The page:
The building is located in the Colonia Roma district, a historic neighbourhood in the central sector of Mexico City. La Roma developed in the 19th century as one of the first extensions of the city centre, with an orthogonal grid of large houses inhabited by the city’s upper classes. After the emergence of suburban life in the 1950s, la Roma’s population decreased throughout the second half of the 20th century, getting to its worst with the earthquake of 1985. Due to the location of la Roma in what was once Lake Texcoco, the subsoil is highly muddy, so seismic waves are amplified. Thus, during the strong earthquake of ‘85, la Roma was one of the more affected areas of the city: many buildings collapsed, and many of the structures that resisted were abandoned by their inhabitants because of structural damage or because of the fear that the buildings would not stand up to another earthquake. The neighbourhood became deeply deteriorated, with high levels of insecurity and abandoned buildings, until its recent re-emergence as one of the most active areas of the city, filled with art galleries, small restaurants, cafés and young people occupying its streets and public areas again.
The project builds on the initiative of the Urban Recycling start-up. The brief is challenging: building housing in a listed building of historic value, without any parking area – in a city where cars are king – and incorporating commercial space on the main floor in a culture where that condition is typically associated with the reality of the lower social classes and not understood as an essential element for creating urban quality.
ReUrbano identified an old house of historical value that had been abandoned after the death of its 80-year-old occupant and engaged us to transform it into a housing building. The project will have 9 apartments of various sizes and configurations, as well as a commercial area along the front façade. The project forces us to confront the value of architectural form within the urban grid, as well as that of heritage and the ways we intervene in it. We aimed for a discrete project, and we were determined to respect the spatial structure (and the essence) of the existing house.
The project maintains almost the entire existing building, beyond the dictum set by the local preservation instances, which establish that only the façade needs to be preserved. We believe in the value of the structure that holds up the façade, as well as in the interest of its current spatial configuration, and we are confident of its possibilities despite the occupancy increase. The existing building occupies the majority of the plot, although there are remnants of a service area, independent from the actual house, at the rear of the plot. The project is based on a detailed analysis of each of the existing elements, looking forward to generate a different reality – more consistent with the new economic and social reality, but in harmony with the original building: past and present coexisting, respecting and creating a new reality built from two architectural typologies which respond to two different historic moments.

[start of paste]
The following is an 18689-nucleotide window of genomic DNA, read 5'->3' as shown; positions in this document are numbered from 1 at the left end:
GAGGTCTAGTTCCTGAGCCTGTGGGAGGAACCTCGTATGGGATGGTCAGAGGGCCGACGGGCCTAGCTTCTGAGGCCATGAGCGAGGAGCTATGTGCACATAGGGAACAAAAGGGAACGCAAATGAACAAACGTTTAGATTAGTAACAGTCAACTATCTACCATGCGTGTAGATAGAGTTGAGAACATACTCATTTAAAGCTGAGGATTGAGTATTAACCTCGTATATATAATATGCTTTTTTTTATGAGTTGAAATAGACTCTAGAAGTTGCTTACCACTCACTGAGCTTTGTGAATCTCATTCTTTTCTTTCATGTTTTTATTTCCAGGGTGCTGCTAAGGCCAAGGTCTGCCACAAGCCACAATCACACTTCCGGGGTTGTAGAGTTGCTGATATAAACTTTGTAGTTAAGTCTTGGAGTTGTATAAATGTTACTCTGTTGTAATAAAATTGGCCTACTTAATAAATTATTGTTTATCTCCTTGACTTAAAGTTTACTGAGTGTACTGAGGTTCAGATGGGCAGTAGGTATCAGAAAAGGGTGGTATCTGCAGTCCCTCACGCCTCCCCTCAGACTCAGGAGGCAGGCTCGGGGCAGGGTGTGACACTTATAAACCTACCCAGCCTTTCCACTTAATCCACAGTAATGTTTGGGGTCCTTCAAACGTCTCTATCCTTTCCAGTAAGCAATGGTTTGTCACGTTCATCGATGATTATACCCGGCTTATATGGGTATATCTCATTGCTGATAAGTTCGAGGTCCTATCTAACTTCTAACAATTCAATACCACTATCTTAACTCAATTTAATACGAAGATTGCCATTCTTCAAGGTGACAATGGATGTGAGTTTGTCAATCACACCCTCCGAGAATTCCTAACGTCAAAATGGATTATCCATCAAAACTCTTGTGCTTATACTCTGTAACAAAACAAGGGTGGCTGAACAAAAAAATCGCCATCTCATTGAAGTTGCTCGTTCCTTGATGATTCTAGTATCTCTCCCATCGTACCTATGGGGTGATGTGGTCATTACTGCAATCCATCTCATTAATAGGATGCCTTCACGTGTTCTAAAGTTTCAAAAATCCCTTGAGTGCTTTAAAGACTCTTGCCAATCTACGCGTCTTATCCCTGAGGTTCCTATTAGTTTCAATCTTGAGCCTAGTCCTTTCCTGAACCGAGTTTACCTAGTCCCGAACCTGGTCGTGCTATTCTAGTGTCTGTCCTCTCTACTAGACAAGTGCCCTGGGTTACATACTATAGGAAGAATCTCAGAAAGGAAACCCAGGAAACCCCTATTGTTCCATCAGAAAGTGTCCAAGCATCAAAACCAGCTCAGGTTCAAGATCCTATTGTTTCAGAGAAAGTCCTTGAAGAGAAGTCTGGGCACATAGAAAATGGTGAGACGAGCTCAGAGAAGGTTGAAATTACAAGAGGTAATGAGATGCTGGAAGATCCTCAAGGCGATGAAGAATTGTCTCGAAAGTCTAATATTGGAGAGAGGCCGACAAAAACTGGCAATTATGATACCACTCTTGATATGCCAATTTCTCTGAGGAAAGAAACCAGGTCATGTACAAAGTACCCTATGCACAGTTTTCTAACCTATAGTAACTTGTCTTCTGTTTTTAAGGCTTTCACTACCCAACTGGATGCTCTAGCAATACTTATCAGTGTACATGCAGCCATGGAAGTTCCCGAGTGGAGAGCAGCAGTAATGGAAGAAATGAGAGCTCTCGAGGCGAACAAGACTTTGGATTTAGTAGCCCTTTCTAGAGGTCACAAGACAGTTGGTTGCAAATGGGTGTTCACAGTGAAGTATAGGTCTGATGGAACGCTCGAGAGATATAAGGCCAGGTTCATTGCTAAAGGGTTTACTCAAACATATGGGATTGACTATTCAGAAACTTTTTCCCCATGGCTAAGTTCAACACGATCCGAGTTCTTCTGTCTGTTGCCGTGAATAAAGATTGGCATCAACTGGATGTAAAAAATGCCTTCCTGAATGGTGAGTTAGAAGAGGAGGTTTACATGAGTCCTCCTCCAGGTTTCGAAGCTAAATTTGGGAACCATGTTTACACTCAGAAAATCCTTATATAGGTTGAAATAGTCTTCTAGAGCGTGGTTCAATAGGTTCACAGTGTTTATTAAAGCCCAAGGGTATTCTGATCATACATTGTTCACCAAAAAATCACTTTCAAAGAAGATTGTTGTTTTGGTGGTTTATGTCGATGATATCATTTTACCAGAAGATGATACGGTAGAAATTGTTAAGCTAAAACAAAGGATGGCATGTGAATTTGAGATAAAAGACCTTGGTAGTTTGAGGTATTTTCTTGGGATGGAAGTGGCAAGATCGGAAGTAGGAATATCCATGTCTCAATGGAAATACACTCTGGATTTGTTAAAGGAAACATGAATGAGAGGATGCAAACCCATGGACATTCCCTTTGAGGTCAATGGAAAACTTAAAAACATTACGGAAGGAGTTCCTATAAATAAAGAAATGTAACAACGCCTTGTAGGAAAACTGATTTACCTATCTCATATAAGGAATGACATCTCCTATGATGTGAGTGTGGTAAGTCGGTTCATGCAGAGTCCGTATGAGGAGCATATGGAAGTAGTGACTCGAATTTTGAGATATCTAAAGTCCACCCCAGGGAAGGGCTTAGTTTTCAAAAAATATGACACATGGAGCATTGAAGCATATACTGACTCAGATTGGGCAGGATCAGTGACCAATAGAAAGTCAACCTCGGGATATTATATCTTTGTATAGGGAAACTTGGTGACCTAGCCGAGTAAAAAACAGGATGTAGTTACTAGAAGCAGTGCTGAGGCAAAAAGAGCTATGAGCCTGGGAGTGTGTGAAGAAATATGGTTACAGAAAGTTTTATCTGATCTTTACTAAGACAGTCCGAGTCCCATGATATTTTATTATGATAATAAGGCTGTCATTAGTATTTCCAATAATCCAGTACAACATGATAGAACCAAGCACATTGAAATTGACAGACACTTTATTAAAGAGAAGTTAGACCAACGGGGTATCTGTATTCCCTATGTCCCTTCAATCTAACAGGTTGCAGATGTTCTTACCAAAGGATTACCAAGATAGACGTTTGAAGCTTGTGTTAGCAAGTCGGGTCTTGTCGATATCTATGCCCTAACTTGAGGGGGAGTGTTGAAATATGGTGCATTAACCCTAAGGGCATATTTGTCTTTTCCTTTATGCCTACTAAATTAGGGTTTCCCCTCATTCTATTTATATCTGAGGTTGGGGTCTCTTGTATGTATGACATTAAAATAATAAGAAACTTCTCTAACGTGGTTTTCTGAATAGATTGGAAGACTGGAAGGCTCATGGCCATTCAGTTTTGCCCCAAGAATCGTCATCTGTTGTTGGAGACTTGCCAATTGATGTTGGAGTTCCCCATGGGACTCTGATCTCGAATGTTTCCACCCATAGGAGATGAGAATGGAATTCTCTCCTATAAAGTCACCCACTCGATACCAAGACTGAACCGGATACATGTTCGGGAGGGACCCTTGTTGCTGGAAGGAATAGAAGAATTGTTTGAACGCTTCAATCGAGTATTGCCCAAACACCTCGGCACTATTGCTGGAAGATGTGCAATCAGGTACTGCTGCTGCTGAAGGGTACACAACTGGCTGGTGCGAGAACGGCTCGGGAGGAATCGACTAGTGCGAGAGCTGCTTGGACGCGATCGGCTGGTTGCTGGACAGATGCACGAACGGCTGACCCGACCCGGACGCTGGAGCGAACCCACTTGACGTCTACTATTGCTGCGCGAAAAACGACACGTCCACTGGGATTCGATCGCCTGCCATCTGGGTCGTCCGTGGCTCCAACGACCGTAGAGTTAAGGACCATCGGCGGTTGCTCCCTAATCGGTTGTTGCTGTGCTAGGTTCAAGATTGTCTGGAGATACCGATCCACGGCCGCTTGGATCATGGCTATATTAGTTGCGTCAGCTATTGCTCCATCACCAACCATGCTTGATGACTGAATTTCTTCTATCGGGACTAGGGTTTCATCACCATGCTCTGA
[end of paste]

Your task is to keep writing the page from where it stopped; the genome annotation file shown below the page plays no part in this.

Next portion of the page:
Elevation & Section
The project is structured through an outdoor lateral corridor; the existing courtyard that provides entrance to the original house is replicated at the rear, and therefore the two main cores to access the units are now related to each of those patios. The addition to be built on the back of the house – replacing the old service area – outlines this second patio and has the form and materiality of the existing house, although it uses current technologies. The addition is clearly identifiable by a professional, but provides a continuous reading to a distracted eye. The project also grows in height, both within the existing building and by the addition of two new floors onto the old house. Digging 1.5 m below street level, and building a series of intermediate levels inside the house, the interior of the existing house transforms from its original single level to up to three levels at some points. To highlight horizontality, the façade of the first floor to be built on top of the existing building is fully glazed, in order to lighten the weight of the new addition, as well as to differentiate the original building from the new intervention. The very top floor of the addition is constructed with air and architecture: a succession of terraces and built volumes modifies the perception of the overall building height and slims the project to appear as a chain of small towers and not as a continuous solid volume.
Materiality is key to the project. The original house is built in brick, a material that has also been used at the back of the building. Brick is a living rough material, full of identity and history; the new construction differs from the original by small details, ranging from industrial production to how walls are perforated. There are small subtleties that let us read the difference but that, through their likeness, build a single entity. The volumes on the upper level have their own identity, both due to the material itself, and to the colour (black, not white, to help lighten the weight of the addition). The materials enhance the generation of unique spaces, with great personality, designed for standard families, with changing needs that are also standard: rooms, bedrooms, kitchens and bathrooms from unique spaces, intricate with the old and the new structure, ready to be appropriated by individual and different lifestyles that correspond to the new inhabitants.